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This application claims benefit from U.S. Provisional Application No. 61/085,095 filed Jul. 31, 2008, the entire content of which is incorporated herein by reference.
1. Field of the Invention
The present invention relates to a system and method for collecting and managing patient data. More particularly, the present invention relates to a system and method that employs standardized data collection forms for use by health care providers and patients to enable efficient collection, storage and management of patient data for treatment of diseases, such as rheumatoid arthritis.
2. Description of the Related Art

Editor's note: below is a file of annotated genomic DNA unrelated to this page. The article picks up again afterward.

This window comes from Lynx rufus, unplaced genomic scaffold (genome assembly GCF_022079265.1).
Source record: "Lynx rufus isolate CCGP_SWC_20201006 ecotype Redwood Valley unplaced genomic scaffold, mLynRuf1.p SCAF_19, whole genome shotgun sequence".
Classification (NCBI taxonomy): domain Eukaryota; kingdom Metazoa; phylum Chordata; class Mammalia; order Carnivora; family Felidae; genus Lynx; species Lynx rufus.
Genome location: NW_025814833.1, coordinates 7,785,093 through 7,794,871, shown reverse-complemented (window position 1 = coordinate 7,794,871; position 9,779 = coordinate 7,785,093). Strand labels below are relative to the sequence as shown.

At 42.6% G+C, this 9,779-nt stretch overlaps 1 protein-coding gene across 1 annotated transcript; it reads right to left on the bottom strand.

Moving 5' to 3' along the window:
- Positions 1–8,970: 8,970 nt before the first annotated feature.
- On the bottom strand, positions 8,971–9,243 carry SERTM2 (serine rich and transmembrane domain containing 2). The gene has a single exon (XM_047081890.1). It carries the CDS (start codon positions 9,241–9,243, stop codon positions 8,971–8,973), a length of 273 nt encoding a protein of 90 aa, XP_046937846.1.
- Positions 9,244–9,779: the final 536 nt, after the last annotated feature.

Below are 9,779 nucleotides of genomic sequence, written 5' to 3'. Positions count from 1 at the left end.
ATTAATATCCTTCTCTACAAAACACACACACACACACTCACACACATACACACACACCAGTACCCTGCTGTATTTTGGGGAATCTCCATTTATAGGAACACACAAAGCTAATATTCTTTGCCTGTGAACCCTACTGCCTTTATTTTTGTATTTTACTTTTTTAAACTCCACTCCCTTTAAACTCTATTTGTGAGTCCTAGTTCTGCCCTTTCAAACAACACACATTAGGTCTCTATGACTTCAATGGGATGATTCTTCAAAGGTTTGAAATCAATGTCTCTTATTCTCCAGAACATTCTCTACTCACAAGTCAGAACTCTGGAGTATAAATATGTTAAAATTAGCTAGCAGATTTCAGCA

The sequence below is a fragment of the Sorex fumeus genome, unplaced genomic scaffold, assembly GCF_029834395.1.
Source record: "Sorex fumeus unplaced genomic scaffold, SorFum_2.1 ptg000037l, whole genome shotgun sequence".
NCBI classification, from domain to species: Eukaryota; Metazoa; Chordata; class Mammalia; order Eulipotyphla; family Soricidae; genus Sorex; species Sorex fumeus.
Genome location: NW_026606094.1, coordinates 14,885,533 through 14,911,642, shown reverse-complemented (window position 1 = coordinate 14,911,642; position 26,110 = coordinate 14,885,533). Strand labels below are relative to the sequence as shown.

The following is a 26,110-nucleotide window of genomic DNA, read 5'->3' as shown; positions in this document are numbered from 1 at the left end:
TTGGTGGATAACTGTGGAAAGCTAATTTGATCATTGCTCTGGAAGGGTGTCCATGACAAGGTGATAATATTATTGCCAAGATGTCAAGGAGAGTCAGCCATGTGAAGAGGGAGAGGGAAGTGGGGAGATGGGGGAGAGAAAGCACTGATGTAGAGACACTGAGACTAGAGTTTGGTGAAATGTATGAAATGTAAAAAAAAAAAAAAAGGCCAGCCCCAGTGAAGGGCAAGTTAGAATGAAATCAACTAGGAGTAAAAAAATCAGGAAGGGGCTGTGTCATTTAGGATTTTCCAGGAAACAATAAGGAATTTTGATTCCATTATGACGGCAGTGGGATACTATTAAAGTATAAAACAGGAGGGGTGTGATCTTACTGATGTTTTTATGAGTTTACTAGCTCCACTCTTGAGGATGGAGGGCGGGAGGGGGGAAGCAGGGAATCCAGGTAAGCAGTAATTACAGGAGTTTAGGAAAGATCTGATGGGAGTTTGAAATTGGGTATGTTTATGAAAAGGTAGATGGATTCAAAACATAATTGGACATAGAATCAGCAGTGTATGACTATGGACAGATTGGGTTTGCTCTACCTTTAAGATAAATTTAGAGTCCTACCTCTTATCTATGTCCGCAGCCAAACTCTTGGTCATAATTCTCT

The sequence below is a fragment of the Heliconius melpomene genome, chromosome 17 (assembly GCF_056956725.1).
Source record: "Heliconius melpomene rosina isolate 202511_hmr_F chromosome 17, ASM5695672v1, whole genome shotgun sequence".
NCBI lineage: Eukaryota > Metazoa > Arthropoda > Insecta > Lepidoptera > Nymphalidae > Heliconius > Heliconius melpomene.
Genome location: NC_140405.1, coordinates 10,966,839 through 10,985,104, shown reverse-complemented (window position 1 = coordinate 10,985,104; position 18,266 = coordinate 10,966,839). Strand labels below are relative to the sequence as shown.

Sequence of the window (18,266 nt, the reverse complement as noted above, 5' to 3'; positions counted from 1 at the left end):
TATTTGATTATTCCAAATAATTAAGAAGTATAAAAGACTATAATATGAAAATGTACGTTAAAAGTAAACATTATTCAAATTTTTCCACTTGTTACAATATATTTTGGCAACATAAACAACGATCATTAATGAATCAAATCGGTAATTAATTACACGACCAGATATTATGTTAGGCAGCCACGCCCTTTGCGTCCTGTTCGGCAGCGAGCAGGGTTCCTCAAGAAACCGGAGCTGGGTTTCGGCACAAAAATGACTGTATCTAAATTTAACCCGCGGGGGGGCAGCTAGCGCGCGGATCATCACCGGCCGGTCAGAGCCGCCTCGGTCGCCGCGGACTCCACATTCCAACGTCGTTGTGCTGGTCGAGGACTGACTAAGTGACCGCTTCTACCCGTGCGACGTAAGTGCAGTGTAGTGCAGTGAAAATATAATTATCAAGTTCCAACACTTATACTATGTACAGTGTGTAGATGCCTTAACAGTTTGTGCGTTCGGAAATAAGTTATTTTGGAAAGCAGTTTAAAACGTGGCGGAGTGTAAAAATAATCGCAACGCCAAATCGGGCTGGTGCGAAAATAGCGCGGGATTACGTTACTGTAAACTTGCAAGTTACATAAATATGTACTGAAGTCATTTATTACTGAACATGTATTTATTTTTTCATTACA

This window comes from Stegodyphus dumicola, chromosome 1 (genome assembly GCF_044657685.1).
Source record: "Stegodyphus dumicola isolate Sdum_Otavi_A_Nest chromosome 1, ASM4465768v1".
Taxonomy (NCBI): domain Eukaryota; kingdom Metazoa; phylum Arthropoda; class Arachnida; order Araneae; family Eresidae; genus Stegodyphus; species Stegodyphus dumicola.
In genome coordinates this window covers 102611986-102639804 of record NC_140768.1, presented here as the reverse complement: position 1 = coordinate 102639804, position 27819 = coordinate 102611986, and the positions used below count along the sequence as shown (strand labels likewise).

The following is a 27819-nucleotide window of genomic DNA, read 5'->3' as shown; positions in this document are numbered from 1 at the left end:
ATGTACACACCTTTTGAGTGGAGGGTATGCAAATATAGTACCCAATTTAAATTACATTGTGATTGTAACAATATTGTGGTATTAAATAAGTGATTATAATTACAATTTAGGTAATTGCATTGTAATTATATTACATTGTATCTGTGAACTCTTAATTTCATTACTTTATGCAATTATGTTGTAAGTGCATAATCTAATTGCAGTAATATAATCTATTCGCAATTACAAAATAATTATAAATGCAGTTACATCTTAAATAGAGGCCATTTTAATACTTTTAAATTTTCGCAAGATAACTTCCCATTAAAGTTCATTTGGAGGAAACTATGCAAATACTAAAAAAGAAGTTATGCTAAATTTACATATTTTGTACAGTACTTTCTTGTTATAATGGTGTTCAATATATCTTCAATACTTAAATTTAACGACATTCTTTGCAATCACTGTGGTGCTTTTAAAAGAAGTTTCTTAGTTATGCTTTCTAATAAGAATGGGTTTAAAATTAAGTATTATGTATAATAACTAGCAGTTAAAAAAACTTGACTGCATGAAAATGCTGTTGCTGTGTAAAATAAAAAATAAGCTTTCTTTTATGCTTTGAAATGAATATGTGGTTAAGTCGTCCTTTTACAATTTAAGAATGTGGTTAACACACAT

Redesigning the delivery-of-care processes for diseases, such as rheumatic diseases within rheumatology practices and health systems, is critical to improving the outcomes and costs of care for patients. Traditional approaches to doing this work are generally inefficient, highly variable, and undependable. The complexity of the task is steadily increasing because of growing treatment options and expanding requirements for documenting services and disease outcomes. The electronic medical record actually does little to improve efficiency and physician functioning in and of itself; it merely stores whatever information we enter, in whatever format we enter it. A more fundamental redesigning of how we collect and manage information is needed, and the potential impacts of these efforts on outcomes and costs should be dramatic. Continuing with traditional approaches will lead to a further deterioration in outcomes, costs, and profits.